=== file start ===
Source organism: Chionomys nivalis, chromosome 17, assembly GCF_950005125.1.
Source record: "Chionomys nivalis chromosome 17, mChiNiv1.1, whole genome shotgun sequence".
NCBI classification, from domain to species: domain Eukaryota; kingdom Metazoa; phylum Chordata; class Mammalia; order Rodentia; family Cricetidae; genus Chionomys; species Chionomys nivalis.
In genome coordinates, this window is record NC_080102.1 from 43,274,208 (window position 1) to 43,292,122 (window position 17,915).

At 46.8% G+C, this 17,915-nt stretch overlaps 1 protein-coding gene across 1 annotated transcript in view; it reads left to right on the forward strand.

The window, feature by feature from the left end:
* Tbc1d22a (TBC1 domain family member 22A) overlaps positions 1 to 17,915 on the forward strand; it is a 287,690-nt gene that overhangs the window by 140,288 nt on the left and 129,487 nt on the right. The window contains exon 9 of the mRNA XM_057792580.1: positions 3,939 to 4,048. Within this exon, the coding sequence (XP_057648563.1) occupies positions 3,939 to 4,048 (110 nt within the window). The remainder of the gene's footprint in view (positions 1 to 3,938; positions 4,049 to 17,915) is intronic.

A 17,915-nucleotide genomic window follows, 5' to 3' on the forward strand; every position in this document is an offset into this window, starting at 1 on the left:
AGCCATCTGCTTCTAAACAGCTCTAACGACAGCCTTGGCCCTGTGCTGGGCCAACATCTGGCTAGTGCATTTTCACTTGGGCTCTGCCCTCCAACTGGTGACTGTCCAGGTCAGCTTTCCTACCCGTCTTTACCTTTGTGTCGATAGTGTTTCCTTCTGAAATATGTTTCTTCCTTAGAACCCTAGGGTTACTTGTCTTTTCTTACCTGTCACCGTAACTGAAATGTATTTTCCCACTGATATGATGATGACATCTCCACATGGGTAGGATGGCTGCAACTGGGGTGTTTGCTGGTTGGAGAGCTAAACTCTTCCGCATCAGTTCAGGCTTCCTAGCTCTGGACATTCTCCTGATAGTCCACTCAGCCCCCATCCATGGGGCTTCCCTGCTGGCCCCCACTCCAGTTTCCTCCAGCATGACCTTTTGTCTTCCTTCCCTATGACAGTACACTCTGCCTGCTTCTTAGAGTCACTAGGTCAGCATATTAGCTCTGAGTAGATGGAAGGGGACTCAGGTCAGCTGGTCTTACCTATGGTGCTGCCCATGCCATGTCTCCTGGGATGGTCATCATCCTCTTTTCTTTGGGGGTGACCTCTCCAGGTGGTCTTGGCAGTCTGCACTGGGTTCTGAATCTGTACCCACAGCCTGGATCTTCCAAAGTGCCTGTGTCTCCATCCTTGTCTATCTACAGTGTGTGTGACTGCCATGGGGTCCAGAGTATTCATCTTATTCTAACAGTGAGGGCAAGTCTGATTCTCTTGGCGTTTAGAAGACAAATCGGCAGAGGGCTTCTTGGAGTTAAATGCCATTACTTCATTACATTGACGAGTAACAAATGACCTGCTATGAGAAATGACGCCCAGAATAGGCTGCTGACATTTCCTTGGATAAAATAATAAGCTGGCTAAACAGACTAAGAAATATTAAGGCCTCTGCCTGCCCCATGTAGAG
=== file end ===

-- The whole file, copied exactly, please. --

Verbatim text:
Source organism: Chionomys nivalis, chromosome 17, assembly GCF_950005125.1.
Source record: "Chionomys nivalis chromosome 17, mChiNiv1.1, whole genome shotgun sequence".
NCBI classification, from domain to species: domain Eukaryota; kingdom Metazoa; phylum Chordata; class Mammalia; order Rodentia; family Cricetidae; genus Chionomys; species Chionomys nivalis.
In genome coordinates, this window is record NC_080102.1 from 43,274,208 (window position 1) to 43,292,122 (window position 17,915).

At 46.8% G+C, this 17,915-nt stretch overlaps 1 protein-coding gene across 1 annotated transcript in view; it reads left to right on the forward strand.

The window, feature by feature from the left end:
* Tbc1d22a (TBC1 domain family member 22A) overlaps positions 1 to 17,915 on the forward strand; it is a 287,690-nt gene that overhangs the window by 140,288 nt on the left and 129,487 nt on the right. The window contains exon 9 of the mRNA XM_057792580.1: positions 3,939 to 4,048. Within this exon, the coding sequence (XP_057648563.1) occupies positions 3,939 to 4,048 (110 nt within the window). The remainder of the gene's footprint in view (positions 1 to 3,938; positions 4,049 to 17,915) is intronic.

A 17,915-nucleotide genomic window follows, 5' to 3' on the forward strand; every position in this document is an offset into this window, starting at 1 on the left:
AGCCATCTGCTTCTAAACAGCTCTAACGACAGCCTTGGCCCTGTGCTGGGCCAACATCTGGCTAGTGCATTTTCACTTGGGCTCTGCCCTCCAACTGGTGACTGTCCAGGTCAGCTTTCCTACCCGTCTTTACCTTTGTGTCGATAGTGTTTCCTTCTGAAATATGTTTCTTCCTTAGAACCCTAGGGTTACTTGTCTTTTCTTACCTGTCACCGTAACTGAAATGTATTTTCCCACTGATATGATGATGACATCTCCACATGGGTAGGATGGCTGCAACTGGGGTGTTTGCTGGTTGGAGAGCTAAACTCTTCCGCATCAGTTCAGGCTTCCTAGCTCTGGACATTCTCCTGATAGTCCACTCAGCCCCCATCCATGGGGCTTCCCTGCTGGCCCCCACTCCAGTTTCCTCCAGCATGACCTTTTGTCTTCCTTCCCTATGACAGTACACTCTGCCTGCTTCTTAGAGTCACTAGGTCAGCATATTAGCTCTGAGTAGATGGAAGGGGACTCAGGTCAGCTGGTCTTACCTATGGTGCTGCCCATGCCATGTCTCCTGGGATGGTCATCATCCTCTTTTCTTTGGGGGTGACCTCTCCAGGTGGTCTTGGCAGTCTGCACTGGGTTCTGAATCTGTACCCACAGCCTGGATCTTCCAAAGTGCCTGTGTCTCCATCCTTGTCTATCTACAGTGTGTGTGACTGCCATGGGGTCCAGAGTATTCATCTTATTCTAACAGTGAGGGCAAGTCTGATTCTCTTGGCGTTTAGAAGACAAATCGGCAGAGGGCTTCTTGGAGTTAAATGCCATTACTTCATTACATTGACGAGTAACAAATGACCTGCTATGAGAAATGACGCCCAGAATAGGCTGCTGACATTTCCTTGGATAAAATAATAAGCTGGCTAAACAGACTAAGAAATATTAAGGCCTCTGCCTGCCCCATGTAGAG